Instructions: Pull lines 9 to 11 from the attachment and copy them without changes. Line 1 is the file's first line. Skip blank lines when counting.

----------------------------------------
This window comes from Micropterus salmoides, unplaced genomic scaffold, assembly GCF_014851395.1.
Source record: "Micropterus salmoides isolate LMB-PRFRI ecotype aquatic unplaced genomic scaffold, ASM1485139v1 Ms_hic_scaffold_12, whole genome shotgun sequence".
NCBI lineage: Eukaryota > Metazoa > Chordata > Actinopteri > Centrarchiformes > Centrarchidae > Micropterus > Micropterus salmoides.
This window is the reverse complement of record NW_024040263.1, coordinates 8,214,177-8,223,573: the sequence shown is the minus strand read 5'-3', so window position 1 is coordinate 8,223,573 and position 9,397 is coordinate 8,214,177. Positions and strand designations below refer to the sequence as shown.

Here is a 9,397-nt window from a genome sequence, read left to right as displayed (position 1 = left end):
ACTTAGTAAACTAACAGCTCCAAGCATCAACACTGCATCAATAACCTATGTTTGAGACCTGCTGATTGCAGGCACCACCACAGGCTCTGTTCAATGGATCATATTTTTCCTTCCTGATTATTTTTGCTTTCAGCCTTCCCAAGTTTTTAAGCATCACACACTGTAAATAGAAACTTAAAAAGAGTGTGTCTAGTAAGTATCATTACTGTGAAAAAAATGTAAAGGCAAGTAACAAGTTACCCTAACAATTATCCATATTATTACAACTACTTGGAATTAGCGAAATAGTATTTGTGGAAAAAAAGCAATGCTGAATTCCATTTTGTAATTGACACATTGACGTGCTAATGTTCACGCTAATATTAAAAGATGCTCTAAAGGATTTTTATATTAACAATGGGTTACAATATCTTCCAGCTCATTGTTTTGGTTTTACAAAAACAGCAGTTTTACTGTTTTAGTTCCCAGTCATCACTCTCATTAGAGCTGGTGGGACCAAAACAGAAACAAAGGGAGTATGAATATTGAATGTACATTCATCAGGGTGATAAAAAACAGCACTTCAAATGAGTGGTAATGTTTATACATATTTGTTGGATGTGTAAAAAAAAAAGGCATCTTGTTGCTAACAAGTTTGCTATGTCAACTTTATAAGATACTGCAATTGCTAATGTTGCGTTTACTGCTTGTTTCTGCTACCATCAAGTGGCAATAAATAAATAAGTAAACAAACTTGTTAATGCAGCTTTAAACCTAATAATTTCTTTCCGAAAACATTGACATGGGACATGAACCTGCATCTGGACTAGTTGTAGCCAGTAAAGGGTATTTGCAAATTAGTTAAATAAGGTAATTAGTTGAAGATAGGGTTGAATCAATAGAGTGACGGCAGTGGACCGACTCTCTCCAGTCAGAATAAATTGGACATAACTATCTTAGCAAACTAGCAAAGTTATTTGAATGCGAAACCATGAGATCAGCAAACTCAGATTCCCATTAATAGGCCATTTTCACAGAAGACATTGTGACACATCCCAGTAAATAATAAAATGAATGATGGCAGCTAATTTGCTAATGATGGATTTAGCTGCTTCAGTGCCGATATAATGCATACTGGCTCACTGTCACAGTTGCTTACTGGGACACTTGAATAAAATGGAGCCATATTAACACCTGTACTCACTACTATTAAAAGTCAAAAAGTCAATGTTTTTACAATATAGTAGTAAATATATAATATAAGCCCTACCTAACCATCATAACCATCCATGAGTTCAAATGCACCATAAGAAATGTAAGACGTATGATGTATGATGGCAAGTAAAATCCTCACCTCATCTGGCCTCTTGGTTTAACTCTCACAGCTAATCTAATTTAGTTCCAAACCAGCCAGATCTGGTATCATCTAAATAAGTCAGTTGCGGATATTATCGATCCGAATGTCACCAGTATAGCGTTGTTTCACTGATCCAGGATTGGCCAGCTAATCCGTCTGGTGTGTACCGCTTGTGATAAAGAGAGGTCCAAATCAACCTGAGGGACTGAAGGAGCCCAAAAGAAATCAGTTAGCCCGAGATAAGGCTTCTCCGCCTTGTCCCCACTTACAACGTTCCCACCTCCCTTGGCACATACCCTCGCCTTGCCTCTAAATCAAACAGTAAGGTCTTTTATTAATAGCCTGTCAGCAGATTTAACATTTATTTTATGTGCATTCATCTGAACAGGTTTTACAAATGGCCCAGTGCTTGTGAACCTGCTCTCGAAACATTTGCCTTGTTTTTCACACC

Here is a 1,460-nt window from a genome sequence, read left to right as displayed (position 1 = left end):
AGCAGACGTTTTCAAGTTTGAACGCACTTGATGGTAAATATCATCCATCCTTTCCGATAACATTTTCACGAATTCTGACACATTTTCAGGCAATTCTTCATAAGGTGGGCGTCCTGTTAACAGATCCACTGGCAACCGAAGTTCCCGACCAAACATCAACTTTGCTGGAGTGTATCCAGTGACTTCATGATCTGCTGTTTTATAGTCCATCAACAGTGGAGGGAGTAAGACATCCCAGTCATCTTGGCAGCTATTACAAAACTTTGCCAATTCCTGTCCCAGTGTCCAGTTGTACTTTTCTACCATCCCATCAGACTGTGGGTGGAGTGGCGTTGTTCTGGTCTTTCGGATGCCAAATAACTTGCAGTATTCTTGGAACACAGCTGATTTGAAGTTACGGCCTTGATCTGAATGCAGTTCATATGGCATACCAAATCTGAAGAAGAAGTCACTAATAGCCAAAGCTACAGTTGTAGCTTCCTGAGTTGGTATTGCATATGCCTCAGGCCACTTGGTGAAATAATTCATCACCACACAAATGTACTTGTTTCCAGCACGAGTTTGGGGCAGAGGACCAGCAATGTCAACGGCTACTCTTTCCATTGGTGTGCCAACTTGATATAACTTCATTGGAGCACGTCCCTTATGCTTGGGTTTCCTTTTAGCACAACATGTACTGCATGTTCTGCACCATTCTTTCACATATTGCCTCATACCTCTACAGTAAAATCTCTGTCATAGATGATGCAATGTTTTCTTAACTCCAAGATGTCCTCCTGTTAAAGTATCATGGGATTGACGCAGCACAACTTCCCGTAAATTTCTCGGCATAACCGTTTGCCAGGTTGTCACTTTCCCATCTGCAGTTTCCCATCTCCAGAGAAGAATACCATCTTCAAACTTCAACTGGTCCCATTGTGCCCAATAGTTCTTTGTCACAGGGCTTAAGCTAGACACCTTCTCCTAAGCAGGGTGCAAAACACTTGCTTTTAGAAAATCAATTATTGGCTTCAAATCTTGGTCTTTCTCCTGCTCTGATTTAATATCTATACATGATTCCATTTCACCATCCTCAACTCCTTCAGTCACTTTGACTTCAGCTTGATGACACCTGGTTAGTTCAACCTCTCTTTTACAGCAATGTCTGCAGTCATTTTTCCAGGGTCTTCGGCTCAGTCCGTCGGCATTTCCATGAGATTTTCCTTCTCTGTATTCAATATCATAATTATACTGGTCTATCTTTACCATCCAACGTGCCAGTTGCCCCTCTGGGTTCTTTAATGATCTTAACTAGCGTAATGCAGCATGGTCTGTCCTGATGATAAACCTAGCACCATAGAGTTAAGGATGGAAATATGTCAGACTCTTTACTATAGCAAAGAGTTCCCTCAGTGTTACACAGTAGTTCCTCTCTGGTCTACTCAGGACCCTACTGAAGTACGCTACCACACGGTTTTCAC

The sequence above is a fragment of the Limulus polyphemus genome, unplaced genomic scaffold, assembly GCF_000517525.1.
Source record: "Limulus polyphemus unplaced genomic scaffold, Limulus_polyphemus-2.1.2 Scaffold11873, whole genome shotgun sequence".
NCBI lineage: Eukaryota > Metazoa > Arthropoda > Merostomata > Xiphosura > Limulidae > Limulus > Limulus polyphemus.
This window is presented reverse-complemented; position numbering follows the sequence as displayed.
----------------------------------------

The sequence above is a fragment of the Limulus polyphemus genome, unplaced genomic scaffold, assembly GCF_000517525.1.
Source record: "Limulus polyphemus unplaced genomic scaffold, Limulus_polyphemus-2.1.2 Scaffold11873, whole genome shotgun sequence".
NCBI lineage: Eukaryota > Metazoa > Arthropoda > Merostomata > Xiphosura > Limulidae > Limulus > Limulus polyphemus.